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-   -   Ted Turner is open about four relationships (http://www.polyamory.com/forum/showthread.php?t=23461)

FrankLee 05-04-2012 02:12 AM

Ted Turner is open about four relationships
 
Ted Turner, founder of CNN and noted for philanthropy, such as when he wrote one check for a billion dollars to the United Nations, was interviewed by Piers Morgan on CNN tonight. Among other things, he was asked how he manages his relationships with four girlfriends. "It's not easy," said Turner who has explained elsewhere that he spends about a week per month with each of them.

Asked by Morgan what made him choose this lifestyle, he explained, "Well, if one leaves me, it won't hurt so much." Turner elaborated that he was so devastated by Jane Fonda leaving him, that he never wanted to get married again. "I always heard, three strikes and you're out," explained Turner, who has been married three times.

Turner continued explaining how this works, "I'm good friends with all four," to which Morgan asked, "Are they good friends with each other?" "Some are, some aren't," said Turner.

The only one of his four relationships who has been acknowledged publicly is novelist Elizabeth Dewberry. It was not explained, and I have found no reference in the press to it, but it would be interesting to know if any of the four women also have other relationships. My guess is that at least one of them does. Just a hunch.

BlackUnicorn 05-06-2012 04:40 PM

Quote:

Originally Posted by FrankLee (Post 134816)
Asked by Morgan what made him choose this lifestyle, he explained, "Well, if one leaves me, it won't hurt so much." Turner elaborated that he was so devastated by Jane Fonda leaving him, that he never wanted to get married again. "I always heard, three strikes and you're out," explained Turner, who has been married three times.

Talking about using people the cater to your insecurities! I bet it was edited a lot, but it sounds really bad. I hope all four are happy to be stand-ins for each other.

nycindie 05-06-2012 08:58 PM

Quote:

Originally Posted by BlackUnicorn (Post 135129)
Talking about using people the cater to your insecurities!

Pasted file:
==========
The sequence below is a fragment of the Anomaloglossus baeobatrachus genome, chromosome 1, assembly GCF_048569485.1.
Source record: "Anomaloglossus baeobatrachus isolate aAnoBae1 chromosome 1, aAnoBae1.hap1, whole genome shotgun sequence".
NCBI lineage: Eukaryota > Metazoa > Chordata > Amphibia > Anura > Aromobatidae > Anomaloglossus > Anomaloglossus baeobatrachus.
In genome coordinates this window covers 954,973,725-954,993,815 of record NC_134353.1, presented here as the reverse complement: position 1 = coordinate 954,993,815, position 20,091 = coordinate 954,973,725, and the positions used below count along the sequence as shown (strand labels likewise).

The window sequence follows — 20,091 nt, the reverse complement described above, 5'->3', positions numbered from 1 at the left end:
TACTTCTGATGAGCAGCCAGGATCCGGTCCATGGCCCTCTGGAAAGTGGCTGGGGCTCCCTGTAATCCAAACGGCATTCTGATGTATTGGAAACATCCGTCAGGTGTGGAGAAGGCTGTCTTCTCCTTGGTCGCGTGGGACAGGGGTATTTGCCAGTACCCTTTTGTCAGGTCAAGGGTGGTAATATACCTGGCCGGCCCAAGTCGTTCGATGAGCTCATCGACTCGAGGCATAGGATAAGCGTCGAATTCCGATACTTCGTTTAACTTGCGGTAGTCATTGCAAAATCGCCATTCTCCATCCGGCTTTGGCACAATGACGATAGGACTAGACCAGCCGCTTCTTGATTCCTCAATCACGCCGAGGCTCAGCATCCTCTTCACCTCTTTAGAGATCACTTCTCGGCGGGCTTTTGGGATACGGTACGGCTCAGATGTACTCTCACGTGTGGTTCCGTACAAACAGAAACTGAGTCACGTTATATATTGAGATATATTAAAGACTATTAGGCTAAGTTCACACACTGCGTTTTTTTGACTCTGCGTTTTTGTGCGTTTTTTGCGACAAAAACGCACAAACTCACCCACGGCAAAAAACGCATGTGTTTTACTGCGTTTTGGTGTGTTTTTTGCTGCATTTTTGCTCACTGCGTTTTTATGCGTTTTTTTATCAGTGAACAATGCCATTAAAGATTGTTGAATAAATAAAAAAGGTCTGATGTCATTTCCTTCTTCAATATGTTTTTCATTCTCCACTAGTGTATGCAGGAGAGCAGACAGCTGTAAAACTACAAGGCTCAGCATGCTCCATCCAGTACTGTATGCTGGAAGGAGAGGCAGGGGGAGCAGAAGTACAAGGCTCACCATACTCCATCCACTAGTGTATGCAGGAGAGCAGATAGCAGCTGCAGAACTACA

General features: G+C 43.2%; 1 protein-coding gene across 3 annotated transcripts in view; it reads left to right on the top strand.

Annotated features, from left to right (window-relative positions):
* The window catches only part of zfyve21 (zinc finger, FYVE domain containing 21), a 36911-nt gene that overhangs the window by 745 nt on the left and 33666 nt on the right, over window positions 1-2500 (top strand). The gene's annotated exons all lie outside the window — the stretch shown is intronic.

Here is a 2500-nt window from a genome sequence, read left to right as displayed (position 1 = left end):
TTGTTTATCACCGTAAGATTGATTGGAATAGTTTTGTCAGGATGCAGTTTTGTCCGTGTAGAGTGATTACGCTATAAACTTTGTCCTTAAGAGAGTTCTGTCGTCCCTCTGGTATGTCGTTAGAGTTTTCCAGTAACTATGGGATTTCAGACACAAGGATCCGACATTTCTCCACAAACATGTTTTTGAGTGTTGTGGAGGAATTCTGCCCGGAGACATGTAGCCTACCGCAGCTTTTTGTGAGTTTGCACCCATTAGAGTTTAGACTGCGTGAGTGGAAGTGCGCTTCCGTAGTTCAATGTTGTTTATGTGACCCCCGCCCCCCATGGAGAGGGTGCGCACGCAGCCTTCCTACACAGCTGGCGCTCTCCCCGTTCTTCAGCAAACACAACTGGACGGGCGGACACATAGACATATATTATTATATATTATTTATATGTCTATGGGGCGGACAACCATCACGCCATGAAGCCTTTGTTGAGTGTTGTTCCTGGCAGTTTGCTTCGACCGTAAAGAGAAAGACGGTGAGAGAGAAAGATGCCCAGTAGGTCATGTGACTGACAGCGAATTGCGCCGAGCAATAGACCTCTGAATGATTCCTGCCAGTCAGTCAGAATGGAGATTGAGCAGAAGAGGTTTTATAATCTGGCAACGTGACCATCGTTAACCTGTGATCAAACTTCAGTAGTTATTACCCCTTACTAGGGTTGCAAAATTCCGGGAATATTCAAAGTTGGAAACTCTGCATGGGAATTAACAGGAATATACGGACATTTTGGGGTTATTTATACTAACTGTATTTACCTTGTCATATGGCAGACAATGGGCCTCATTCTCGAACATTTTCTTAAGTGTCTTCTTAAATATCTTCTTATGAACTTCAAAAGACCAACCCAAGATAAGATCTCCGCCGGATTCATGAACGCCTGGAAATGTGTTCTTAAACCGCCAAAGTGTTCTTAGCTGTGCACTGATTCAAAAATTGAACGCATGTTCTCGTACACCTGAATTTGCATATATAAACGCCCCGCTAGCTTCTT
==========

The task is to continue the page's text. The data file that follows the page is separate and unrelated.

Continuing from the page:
Maybe they use him for his money. Maybe they all have an agreement to use each other for what they need. Maybe they all have other lovers too.

BlackUnicorn 05-06-2012 09:08 PM

I know. Maybe I'm unwilling to give him the benefit of the doubt because I suspect he's had quite a bit of cosmetic surgery and I am prejudiced against people who've had extensive work done on their face. It just makes them look insincere to me :eek:.

nycindie 05-06-2012 10:54 PM

I don't know, he looks pretty natural on the cover of Hollywood Reporter.

http://www.hollywoodreporter.com/sit...rner_cover.jpg

From their article:
His energy may be flagging, but some drive keeps propelling him forward, in an unending race to achieve more — or outrun his inner demons.

The 2001 departure of Jane Fonda from his life, after a 10-year marriage, may have fueled this. He admits it shook him profoundly and perhaps contributed to the sense one has of his being emotionally adrift, no matter how vast his accomplishments. Often, during our conversations, he tunnels down a track of his own — spending 15 minutes on his Voluntary Initiatives, for instance — as if his mind is full of his own thoughts and private obsessions.

He has replaced Fonda with a new arrangement, alternating among four girlfriends, each of whom gets approximately a week per month of his time. "Pretty much, that’s the general rule,” he says.

One, novelist Elizabeth Dewberry, is with him here in New York, where he’s spending some time for U.N. Week. Charming and refined, she assures me in the few seconds we get to speak that Turner is 
affectionate and fully loving, whatever Fonda’s statements may have